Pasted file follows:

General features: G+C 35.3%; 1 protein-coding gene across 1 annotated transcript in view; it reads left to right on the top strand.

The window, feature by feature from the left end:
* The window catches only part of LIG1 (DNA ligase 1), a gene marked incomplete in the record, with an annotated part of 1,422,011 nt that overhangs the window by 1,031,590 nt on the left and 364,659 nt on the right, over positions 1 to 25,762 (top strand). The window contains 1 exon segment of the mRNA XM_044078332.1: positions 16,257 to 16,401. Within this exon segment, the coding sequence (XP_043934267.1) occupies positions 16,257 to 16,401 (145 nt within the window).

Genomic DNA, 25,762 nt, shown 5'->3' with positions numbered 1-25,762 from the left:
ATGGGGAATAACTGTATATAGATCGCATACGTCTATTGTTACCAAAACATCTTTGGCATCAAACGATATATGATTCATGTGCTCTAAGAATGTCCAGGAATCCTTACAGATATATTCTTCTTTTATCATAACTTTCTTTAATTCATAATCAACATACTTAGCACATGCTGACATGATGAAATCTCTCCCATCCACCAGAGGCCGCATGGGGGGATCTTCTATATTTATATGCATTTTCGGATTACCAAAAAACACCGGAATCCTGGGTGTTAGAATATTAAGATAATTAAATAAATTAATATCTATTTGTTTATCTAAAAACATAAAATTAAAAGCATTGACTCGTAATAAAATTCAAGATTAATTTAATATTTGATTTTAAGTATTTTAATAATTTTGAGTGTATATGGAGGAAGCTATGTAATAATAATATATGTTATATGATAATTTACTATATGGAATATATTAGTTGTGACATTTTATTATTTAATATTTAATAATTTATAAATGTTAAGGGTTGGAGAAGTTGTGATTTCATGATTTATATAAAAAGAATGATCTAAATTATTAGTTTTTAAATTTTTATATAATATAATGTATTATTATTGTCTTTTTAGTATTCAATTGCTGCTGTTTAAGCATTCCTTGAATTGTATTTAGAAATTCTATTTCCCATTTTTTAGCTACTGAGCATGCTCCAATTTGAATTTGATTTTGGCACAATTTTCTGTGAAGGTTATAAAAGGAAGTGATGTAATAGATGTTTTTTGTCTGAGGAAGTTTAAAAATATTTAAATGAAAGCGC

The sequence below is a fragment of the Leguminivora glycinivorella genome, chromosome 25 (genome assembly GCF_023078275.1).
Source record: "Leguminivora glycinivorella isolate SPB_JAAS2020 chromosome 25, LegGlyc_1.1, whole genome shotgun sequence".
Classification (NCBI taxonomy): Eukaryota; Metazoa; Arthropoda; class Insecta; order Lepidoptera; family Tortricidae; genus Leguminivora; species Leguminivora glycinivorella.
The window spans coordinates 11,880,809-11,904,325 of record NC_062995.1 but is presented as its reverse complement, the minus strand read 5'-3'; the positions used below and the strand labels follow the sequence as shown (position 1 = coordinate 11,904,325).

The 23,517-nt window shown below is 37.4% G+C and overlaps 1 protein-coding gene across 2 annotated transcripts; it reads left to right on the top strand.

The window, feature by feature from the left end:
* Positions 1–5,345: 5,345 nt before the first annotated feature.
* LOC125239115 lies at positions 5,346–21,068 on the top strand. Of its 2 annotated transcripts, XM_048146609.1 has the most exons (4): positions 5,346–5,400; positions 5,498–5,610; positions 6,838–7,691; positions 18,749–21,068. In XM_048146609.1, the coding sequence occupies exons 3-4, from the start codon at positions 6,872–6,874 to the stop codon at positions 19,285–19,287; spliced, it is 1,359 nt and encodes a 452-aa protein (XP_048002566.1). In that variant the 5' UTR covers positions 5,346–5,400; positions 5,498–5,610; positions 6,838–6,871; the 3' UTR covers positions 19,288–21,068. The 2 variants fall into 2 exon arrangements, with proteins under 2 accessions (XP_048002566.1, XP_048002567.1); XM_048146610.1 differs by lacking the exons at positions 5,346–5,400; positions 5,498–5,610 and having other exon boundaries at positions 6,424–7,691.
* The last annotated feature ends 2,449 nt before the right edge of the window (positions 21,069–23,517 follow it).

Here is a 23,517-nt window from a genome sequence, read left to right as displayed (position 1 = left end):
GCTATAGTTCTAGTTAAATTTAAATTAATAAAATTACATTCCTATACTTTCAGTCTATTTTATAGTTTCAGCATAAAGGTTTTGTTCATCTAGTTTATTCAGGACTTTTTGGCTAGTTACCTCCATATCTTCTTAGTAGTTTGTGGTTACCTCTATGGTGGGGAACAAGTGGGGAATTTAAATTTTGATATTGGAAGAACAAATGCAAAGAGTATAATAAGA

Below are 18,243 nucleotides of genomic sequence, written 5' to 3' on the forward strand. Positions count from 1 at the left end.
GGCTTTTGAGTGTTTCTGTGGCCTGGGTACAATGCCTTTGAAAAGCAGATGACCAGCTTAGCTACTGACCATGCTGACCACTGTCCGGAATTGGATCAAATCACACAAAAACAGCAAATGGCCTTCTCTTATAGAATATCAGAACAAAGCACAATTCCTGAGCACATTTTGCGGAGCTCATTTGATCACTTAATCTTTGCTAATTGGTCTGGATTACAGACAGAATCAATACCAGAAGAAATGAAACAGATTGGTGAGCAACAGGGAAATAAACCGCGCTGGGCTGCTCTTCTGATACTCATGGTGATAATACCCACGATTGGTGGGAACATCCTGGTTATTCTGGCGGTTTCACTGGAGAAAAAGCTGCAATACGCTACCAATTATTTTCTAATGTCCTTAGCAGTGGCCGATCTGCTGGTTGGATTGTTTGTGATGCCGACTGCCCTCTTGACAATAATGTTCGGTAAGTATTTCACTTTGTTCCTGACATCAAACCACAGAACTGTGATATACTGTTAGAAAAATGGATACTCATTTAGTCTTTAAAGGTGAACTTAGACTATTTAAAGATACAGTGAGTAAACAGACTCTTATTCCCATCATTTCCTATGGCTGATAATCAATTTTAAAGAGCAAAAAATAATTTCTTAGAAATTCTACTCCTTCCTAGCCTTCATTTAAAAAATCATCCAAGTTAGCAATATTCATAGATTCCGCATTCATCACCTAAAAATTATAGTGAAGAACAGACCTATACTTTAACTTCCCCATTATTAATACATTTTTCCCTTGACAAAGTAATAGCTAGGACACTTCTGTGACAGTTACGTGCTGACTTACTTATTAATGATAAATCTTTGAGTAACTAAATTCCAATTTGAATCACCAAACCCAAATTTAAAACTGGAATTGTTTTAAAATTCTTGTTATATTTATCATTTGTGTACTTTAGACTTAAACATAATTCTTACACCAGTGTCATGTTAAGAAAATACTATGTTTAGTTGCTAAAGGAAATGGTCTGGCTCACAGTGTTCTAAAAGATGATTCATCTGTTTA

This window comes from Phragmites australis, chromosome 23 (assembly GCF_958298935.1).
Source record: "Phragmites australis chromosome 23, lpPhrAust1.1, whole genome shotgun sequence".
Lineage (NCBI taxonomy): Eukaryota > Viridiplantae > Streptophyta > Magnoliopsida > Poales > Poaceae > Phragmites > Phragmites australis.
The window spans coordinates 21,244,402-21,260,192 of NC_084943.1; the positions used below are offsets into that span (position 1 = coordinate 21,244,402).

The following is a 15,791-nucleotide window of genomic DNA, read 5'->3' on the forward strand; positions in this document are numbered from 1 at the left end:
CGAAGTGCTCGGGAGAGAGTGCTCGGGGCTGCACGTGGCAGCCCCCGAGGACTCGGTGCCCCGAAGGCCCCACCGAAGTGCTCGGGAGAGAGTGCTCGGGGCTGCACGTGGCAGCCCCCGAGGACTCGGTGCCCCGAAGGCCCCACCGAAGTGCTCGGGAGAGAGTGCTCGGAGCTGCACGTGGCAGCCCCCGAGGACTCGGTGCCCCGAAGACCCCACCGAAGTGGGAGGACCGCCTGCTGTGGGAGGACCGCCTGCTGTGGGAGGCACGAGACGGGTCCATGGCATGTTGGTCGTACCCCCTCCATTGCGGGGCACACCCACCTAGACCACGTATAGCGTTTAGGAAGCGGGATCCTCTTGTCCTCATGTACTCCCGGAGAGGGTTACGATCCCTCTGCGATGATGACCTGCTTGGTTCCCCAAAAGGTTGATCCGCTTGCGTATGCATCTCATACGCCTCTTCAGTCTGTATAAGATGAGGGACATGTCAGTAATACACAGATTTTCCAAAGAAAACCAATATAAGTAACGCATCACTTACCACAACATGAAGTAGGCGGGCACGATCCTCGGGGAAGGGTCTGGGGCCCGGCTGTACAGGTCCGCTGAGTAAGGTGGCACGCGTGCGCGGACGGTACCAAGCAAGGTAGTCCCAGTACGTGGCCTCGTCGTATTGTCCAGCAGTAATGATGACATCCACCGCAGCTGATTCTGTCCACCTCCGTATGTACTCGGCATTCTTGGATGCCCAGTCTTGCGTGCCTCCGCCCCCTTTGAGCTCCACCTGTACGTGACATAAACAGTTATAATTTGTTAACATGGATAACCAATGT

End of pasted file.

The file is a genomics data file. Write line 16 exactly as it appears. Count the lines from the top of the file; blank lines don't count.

GCTATAGTTCTAGTTAAATTTAAATTAATAAAATTACATTCCTATACTTTCAGTCTATTTTATAGTTTCAGCATAAAGGTTTTGTTCATCTAGTTTATTCAGGACTTTTTGGCTAGTTACCTCCATATCTTCTTAGTAGTTTGTGGTTACCTCTATGGTGGGGAACAAGTGGGGAATTTAAATTTTGATATTGGAAGAACAAATGCAAAGAGTATAATAAGA